Iguazo Falls

We spent a couple of nights at a nature reserve, the first day just chilling. Catching up with the blog and photo editing, interspersed with the odd cold beer. Up early for a 6am boat trip around the lake reserve to see the varied wildlife.

We saw lots of the Capibera, the largest rodent some with young, these seem quite unfazed by being approached and quietly go about their business. Lots of Camen, the local crocodiles, not as big as other saltwater crocodiles but intimidating even so and reason enough to keep hands firmly inside boat!

Saw a wide variety of birds from pretty and small but aggressive Chicana’s guarding their nests to the graceful and huge Southern Screamers – their raucous calls giving them their name. Large numbers of herons and cranes including the odd egret.  Think I have a major job to catalogue what I photographed.

Cormorant take off.

Jesuit Missions. En route to Iguazo we made a visit to the ruins of Jesuit missions at San Ignacio and surrounding area. Fascinating piece of social history the Jesuits having been regarded as saviours of the local natives, Gaurni tribe, from the colonial overlords /slavers who previously decimated their society and certainly their numbers.

Each of the missions consisted of about 4,000 natives who maintained their self-governing life style with spiritual input from typically two priests in each community. This way of life persisted for almost 200 years until about 1820 when the Portuguese and Spanish banned them from their territories, fearful of the growing Jesuit power base and frustrated by the loss of a cheap source of (slave) labour.

All priests were rounded up, transported back to Europe and jailed, then by papal decree they were banned from ever creating such missions again and that remains the case today. I think it’s quite ironic in the history of the catholic church for their priests to be persecuted.

Iguazo Falls!! In fact !!! . Truly jaw dropping spectacle, approx 3 km of waterfalls – dozens of individual falls which from the Argentinean side can be viewed from walkways – inferior and superior , referring to the river Ignacio which feed the falls. Excellent  system and going early on a Monday we avoided the worst of the heat and crowds.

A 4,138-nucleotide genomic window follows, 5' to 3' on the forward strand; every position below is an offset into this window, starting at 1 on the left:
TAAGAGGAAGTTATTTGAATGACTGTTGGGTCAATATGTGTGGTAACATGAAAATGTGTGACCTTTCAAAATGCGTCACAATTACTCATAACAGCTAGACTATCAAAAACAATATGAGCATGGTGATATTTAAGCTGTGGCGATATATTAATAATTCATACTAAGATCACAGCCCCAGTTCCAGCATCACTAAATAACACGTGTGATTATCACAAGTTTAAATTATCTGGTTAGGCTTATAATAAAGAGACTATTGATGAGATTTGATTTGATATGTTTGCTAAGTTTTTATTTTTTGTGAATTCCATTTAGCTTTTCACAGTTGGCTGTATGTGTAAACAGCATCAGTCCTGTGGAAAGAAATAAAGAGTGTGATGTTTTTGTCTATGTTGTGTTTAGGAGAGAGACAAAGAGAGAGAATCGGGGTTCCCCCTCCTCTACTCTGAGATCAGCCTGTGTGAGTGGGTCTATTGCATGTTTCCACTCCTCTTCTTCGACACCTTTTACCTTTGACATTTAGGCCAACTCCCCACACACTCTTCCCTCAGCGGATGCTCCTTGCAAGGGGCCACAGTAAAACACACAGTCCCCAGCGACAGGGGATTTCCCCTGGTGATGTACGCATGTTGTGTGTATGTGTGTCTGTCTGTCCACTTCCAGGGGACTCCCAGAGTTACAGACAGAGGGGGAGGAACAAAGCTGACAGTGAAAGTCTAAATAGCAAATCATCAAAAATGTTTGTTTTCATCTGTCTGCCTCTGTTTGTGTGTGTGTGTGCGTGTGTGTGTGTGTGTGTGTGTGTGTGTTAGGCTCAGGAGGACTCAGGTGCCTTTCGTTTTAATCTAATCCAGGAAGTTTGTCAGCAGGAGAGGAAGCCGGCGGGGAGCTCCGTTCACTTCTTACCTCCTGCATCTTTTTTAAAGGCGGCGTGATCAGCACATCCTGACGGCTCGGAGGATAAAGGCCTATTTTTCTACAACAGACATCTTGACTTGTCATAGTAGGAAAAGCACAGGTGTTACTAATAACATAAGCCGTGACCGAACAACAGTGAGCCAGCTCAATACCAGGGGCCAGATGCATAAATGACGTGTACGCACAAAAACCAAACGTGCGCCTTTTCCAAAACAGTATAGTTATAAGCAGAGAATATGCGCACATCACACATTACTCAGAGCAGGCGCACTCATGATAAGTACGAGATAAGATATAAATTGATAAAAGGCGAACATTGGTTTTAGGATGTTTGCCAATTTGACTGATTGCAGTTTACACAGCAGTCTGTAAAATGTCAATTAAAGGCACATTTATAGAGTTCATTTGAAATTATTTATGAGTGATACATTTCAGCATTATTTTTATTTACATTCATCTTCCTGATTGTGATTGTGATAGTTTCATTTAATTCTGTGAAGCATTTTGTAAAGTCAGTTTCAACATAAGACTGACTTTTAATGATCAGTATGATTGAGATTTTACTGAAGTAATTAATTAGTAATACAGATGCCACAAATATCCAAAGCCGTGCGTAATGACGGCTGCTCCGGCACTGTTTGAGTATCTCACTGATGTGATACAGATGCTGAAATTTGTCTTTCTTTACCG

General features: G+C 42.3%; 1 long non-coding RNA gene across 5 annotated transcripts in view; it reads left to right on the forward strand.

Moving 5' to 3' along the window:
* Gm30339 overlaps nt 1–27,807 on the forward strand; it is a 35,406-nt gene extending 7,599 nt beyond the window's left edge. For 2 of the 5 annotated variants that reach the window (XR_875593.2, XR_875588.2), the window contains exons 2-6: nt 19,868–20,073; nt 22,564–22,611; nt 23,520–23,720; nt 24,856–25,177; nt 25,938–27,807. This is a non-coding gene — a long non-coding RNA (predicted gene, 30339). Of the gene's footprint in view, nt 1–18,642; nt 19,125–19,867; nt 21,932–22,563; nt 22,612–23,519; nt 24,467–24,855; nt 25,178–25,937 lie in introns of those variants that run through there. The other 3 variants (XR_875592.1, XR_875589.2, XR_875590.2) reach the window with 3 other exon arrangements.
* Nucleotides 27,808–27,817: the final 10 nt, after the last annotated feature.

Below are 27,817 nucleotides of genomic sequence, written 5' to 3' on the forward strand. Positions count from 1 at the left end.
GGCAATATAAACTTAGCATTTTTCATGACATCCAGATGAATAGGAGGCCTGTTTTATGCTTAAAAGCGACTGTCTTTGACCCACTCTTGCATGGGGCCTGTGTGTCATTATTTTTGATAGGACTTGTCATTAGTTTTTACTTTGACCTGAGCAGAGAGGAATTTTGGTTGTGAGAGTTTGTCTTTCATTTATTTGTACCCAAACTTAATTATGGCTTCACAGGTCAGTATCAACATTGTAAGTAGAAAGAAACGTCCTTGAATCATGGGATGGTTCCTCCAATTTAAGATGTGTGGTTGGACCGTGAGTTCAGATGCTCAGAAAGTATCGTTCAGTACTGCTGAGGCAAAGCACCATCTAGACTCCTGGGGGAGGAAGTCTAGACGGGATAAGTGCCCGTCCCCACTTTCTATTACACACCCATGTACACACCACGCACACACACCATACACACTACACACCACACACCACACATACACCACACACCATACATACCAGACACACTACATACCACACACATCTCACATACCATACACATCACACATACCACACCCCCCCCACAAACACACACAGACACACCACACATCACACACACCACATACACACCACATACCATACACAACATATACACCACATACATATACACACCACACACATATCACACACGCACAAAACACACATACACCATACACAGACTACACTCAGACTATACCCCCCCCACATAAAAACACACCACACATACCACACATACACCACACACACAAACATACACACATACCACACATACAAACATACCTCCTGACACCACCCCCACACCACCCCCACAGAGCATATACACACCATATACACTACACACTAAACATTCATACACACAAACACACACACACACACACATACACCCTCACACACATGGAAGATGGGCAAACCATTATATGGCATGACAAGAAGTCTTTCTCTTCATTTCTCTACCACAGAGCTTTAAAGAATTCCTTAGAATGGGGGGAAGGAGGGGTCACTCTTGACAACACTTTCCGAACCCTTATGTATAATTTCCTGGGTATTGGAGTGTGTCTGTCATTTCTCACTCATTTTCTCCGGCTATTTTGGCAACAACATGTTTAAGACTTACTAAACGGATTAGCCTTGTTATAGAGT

Karen in front of Devil’s Throat

Some individual falls are staggering in terms of the sheer force, scale and volume of water cascading over them. The most impressive of all the “Devils Throat” the major fall at the top of a narrow horseshoe gorge.  No apologies for the number of photos as they simply do not do justice to the reality of a sight now voted one of the 7 (modern) wonders of the world. A great experience.

Another great dinner courtesy of Pete, barbequed pork loin (and veggie options)  the quality of food amazing the clients of another  Overland truck on site.

Transfer to Brasil and then a relaxing afternoon chilling at our new campsite, Paudimar, chalk and cheese compared to Argentina, immaculately clean showers, toilet paper and soap! Nice bar and pool. Although sadly, apart from the amazing scenery, there is obvious poverty in this part of the world, as evidenced by the tiny scraps of material which is all the local girls seem able to afford for swimming costumes. Poor things.

Visited Iguazo Falls from the Brazilian side, gives a much better overall perspective of the falls and the general area but without the close up view of devils throat that Argentina provides. On Pete’s advice we took a boat trip which was another not to be forgotten experience. High power inflatable with approx 15 passengers goes up the white water and then edges close to the falls for a skin drenching exposure, simply fantastic fun. In fact we had some added excitement by hitting something submerged on the first run, which damaged the boat to the extent we had to return and change boats to complete the experience, much less dramatic than it sounds !

Couldn’t say which was better as both sides offer a different experience, Argentina for the boardwalks and close up of the power and majesty of the major falls, Brazil for the boat experience and overall perspective. Some of the group took a helicopter trip over the falls, but at $110 for 15 minutes we wavered and instead have upgraded to an air conditioned room for 2 nights.Bliss.

A fabulous couple of days and tonight a group Brazilian dinner in town as our truck is receiving some “truck love” a leaking turbo and some other jobs. As Pete says its not so much the distances, although significant, but they are hard miles. A lot of dirt roads which can be a real pounding for the truck.

Planning a relatively quite day at the Bird Sanctuary tomorrow.

Falls Photo’s here (Argentinean side).

Brasillian Side one’s here

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One Comment

  1. Steve Edwards January 16, 2013 at 8:37 PM #

    Updated post for Argentinean Iguazo, and new photos from the Brazillian side.

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